In the October newsletter I had a go at the New South Wales Premier’s summary dismissal of pill testing following the death of two young people at a music festival in Sydney. The panel she established to advise the government about keeping people safe at festivals was effectively told not to recommend pill testing so, predictably enough, with an election looming next year, it recommended a tough law and order approach with the creation of a new offence that means drug dealers will be held responsible for any deaths they cause.
For all that futile hairy chestedness, the New South Wales government included a surprising and welcome gesture to harm reduction, namely the trial of an expiation notice system for those caught with cannabis at music festivals. In the words of her media release the premier stated that: the NSW Government will also trial on-the-spot fines for people who are caught in possession of illegal drugs at music festivals, rather than issuing a court attendance notice.”
This is a significant alleviation of the exposure of music festival patrons to the harmful rigours of the criminal law. I am obliged to Will Tregoning of Unharm for drawing this well camouflaged announcement to my attention. He tells me that it is the government’s intention that people receiving an on the spot fine will not accrue a criminal record.
This step is not enough because it still implicitly treats young festival patrons as delinquents. Even so it must be acknowledged as a small but significant step forward.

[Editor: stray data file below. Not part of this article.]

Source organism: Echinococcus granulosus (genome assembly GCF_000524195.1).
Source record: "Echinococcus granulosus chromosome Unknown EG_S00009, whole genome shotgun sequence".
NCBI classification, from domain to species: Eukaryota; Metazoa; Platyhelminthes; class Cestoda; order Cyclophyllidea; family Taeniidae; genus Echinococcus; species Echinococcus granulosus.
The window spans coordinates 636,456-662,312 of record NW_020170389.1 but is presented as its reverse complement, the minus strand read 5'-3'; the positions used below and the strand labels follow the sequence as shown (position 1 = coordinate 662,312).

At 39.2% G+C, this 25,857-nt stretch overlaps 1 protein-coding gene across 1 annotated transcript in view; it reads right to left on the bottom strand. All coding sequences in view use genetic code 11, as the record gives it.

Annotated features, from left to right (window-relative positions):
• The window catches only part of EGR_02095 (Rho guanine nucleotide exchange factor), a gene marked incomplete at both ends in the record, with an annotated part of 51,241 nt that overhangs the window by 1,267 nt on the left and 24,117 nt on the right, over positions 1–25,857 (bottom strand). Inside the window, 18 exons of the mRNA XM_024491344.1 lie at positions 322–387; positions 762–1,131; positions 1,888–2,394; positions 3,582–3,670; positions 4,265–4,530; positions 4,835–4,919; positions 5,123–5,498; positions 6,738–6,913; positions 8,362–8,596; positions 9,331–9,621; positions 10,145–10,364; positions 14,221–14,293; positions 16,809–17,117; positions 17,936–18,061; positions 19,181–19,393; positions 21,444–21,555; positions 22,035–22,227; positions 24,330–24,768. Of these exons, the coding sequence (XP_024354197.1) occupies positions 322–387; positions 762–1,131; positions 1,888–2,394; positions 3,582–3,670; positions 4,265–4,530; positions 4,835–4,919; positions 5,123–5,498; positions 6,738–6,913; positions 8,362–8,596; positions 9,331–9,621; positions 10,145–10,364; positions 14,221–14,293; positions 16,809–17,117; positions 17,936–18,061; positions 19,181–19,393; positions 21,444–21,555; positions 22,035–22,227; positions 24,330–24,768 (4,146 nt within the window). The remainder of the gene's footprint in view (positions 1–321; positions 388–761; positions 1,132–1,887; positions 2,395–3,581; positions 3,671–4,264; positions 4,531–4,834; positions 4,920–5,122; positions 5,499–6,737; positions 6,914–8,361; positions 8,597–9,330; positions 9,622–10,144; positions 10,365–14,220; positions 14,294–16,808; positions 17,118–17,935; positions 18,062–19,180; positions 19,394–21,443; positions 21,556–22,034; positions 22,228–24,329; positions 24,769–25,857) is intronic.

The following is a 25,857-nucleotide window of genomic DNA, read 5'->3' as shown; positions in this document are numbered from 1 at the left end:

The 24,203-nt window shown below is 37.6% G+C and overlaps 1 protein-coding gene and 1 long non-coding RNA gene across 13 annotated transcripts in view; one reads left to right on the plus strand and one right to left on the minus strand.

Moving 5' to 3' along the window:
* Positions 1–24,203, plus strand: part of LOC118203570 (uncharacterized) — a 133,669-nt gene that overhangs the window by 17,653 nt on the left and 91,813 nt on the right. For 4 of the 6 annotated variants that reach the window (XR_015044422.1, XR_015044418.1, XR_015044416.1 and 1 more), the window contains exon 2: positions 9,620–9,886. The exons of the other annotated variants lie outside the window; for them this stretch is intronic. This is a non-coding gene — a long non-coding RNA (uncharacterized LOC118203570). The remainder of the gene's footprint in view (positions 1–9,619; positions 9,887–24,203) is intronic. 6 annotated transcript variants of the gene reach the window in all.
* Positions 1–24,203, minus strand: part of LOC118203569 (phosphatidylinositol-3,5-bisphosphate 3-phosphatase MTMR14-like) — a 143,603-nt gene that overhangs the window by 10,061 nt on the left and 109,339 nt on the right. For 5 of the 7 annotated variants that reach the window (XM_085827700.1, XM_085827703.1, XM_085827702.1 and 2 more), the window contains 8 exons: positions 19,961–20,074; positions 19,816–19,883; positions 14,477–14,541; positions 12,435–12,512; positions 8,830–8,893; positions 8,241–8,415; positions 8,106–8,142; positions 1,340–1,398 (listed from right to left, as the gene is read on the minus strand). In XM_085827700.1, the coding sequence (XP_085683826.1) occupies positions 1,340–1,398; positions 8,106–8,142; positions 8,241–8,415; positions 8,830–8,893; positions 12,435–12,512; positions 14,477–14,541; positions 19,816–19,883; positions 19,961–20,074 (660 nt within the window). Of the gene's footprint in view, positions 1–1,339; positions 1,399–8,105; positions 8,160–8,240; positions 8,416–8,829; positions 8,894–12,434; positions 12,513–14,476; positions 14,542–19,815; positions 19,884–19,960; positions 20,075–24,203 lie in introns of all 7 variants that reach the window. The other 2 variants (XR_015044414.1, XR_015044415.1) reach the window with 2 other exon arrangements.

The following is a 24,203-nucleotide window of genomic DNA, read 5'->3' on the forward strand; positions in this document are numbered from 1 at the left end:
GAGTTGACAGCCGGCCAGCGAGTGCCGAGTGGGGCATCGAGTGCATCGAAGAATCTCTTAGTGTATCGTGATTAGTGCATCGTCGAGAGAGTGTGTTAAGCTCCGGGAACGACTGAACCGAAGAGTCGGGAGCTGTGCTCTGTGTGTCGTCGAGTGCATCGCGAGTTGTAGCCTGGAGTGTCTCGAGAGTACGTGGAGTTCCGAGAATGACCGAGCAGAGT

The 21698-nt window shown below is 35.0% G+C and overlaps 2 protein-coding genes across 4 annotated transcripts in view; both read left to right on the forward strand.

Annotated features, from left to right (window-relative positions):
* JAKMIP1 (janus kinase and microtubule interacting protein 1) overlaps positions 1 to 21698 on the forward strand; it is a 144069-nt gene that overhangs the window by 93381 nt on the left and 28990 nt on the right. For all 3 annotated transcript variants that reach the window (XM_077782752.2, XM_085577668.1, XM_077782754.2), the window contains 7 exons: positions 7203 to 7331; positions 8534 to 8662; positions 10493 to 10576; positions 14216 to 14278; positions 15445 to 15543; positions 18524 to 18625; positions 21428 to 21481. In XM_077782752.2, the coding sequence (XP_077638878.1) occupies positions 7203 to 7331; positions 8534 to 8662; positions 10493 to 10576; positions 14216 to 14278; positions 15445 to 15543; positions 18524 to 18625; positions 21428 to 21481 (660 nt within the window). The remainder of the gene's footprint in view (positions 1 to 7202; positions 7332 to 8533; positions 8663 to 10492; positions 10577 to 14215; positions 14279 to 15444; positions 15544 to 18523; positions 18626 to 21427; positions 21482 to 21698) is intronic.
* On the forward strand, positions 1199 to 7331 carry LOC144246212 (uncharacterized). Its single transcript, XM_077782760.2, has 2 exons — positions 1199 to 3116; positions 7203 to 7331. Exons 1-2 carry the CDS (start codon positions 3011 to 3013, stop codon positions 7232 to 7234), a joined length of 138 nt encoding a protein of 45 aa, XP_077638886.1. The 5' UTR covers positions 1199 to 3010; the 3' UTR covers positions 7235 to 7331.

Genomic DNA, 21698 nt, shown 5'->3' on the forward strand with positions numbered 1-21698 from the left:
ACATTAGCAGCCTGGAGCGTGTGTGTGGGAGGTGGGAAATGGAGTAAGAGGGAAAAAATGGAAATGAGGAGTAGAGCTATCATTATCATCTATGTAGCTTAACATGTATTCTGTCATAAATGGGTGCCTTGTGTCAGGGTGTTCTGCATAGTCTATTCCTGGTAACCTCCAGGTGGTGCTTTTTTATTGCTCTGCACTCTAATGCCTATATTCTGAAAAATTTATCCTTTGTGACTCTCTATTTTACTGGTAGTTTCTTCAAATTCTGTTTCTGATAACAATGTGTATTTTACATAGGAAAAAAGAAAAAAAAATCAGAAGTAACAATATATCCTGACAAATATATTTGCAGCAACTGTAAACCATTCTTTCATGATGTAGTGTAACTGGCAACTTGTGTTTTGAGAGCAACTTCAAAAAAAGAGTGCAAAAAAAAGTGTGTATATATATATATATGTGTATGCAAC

The report of the panel that advised the government to adopt this course is worth a read:
6.1 A proposal to issue on-the-spot fines for drug possession
Recommendation 6: Trial the use of Criminal Infringement Notices (on-the-spot fines) instead of Court Attendance Notices for drug possession offences at or in the vicinity of music festivals.
Strengthened penalties (Recommendation 7) need to target drug suppliers. Advice was received from stakeholders about festival attendees’ behaviour in relation to police enforcement methods, including anecdotes of people hurriedly consuming drugs to avoid detection. Provision of on-the-spot fines for possession of prohibited drugs at music festivals provides for a harm reduction approach. This could be strengthened by exploring the feasibility of Police offering referral to individuals issued with on the spot fines to suitable NSW Health services. This would help young people who use substances to access treatment and harm reduction programs.
Under the Criminal Procedure Act, Police can already issue on-the-spot fines for selected offences, including: offensive language; offensive conduct; and continuation of intoxicated and disorderly behaviour following a move-on direction. The NSW Government also recently announced it would extend on-the-spot fines to low range drink driving first offences.
Currently, ‘possession of prohibited drug’ (small quantity) is a summary (low level) offence under the Drug Misuse and Trafficking Act (DMTA). The penalty is $2,200 (20 penalty units), imprisonment for two years, or both. However, according to BOCSAR, in 2017 there were 11,077 offences of possession of illicit drugs (principal offence). Of those, 6,005 (54%) were provided a fine; 2,539 were given a bond (without supervision); and 699 were given section 10s (no offence recorded).
The Panel is satisfied that the community would generally consider a trial for on-the-spot fines a reasonable sanction for illicit drug possession at music festivals. Police are similarly able to convey the seriousness of this offence. Examination of ticket prices for major music festivals shows that attendees are willing to pay, on average, over $200 for an event. An on-the-spot fine together with high visibility policing at music festivals will continue to send a strong message to music festival attendees.
Is Gladys Berejiklian more daring than she dares have us believe – PDF